The Trump Administration’s attempts to rollback decades of environmental, workplace, and safety protections will be met with some RESISTANCE. The law of the land requires that any executive agency seeking to change any existing regulation has to invite and review public comments.  At least in this setting, citizen voices have something approaching the same weight as that of paid lobbyists.  At IEB we’re tracking as many of these proposed rollbacks as possible so that our members can make their voices heard. Please read the background information in the links below and comment (and comment often) to protect the country!

Marine Sanctuary and Monument Status

Deadline: August 15, 2017

Protect California’s coast from oil & gas development. The Department of Commerce is reviewing the Marine Sanctuary and Monument status for our protected coastal regions ahead of their efforts to open these areas up for oil, gas, and minerals extraction. Please comment via to protect our shores!  We’ve seen this movie before and we don’t need a repeat.  See an IEB member’s detailed explainer on the marine sanctuaries issue for additional inspiration for your comments!

Oil & Gas drilling in the Arctic and off the Atlantic and Pacific Coasts

Deadline: August 17, 2017

The America-First Offshore Energy Strategy aims to open millions of acres of ocean to oil & gas production by permitting bids on leases in Department of the Interior program that had been paused since the 2010 Deep Water Horizon disaster in the Gulf of Mexico. 

The first step in this process was the opening of an RFI (Request for Information) filed on June 29, 2017 by the Bureau of Ocean Management (BOEM). Trump wants to scrap an Obama-era plan that PAUSED additional offshore oil exploration until 2022 and replace it with a new Five Year Outer Continental Shelf and Gas Leasing Program that would allow new exploration and drilling as soon as 2019.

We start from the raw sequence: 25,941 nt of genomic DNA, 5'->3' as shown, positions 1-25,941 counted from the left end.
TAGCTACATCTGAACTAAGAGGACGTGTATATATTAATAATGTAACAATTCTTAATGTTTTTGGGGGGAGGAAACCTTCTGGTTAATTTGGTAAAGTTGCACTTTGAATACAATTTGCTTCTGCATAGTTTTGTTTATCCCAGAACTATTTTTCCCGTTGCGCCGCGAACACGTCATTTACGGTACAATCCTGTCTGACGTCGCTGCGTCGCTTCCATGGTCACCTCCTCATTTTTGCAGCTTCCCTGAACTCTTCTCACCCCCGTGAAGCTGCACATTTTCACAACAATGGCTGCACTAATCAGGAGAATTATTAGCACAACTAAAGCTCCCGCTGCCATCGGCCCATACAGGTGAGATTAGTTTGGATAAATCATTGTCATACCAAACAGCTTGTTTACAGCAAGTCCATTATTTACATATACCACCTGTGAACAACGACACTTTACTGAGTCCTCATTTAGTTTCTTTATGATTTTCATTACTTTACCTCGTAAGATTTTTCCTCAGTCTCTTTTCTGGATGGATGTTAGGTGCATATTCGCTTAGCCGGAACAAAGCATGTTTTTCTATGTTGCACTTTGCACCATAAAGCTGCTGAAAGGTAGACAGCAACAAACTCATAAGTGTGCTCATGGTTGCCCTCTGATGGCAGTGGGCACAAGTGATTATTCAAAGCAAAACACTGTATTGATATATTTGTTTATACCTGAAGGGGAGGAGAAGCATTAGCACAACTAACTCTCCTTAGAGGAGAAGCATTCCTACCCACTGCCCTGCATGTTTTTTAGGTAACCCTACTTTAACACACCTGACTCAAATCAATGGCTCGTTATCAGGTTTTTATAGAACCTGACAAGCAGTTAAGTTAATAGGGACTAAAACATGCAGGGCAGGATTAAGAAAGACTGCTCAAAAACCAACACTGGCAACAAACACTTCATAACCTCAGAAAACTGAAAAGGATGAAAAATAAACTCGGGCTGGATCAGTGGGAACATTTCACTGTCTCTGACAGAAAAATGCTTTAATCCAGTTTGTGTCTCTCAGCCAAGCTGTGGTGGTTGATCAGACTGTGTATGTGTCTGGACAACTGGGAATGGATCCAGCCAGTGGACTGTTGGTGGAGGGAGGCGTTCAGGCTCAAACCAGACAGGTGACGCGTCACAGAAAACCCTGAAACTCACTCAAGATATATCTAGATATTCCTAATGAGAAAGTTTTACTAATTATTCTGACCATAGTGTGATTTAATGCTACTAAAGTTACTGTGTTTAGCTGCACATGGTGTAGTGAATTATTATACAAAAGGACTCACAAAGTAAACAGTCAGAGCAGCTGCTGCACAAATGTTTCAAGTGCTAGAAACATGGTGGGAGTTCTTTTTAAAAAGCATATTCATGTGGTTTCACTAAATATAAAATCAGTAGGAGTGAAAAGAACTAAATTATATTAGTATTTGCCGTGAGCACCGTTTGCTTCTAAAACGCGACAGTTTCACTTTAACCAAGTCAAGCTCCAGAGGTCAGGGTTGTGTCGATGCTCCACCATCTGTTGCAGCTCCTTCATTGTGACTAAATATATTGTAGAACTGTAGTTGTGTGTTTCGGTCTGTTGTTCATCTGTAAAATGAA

To stop this, you can tell Secretary of the Interior Ryan Zinke that the existing protections in the 2017-2022 Five Year Plan should not be changed. Submit your comments here

For detailed talking points and references to include in your comment submission, please see our supplemental on docket-BOEM-2017-0050.

Waters of the U.S. Rule Redefinition

Deadline: August 28, 2017

This is the first step in the two-step process to redefine waters of the U.S by rescinding the May 2015 Clean Water Rule, (also known as the Waters of the U.S. rule, or WOTUS). Comment on the docket by August 28th to tell the EPA that streams and wetlands are critical to ensuring clean and safe drinking water for millions of Americans; we must keep the WOTUS rule.

WOTUS  asserts federal power over ponds, headwaters, wetlands and other water bodies that feed into larger water areas. Reversing this rule will revert to the previous rule, which gave the EPA the authority to regulate “navigable water only,” and the EPA’s authority to regulate headwaters was legally confusing.  Reverting to the old water rule would create ambiguity and strip out needed protections for the streams that feed drinking water sources.  If abolished, we could be drinking polluted water: 60% of the streams and wetlands in the lower 48 states would lose pollution protection. Wetlands have ecological importance, including removing harmful pollution from water. Wetlands also store water, important during times of drought, and soak up runoff and floodwaters and are vital for wildlife.

According to the Audubon Society, “Clean Water Act (of 2015) has been quite successful cleaning up rivers, like the infamous Cuyahoga “River that Caught Fire” in Ohio from decades of urban and industrial pollution. In total, WOTUS placed 117 million people’s drinking water sources solidly under EPA jurisdiction—that’s about a third of the country’s population.

(Thanks to IEB member Sarah for preparing the WOTUS rule-making summary!)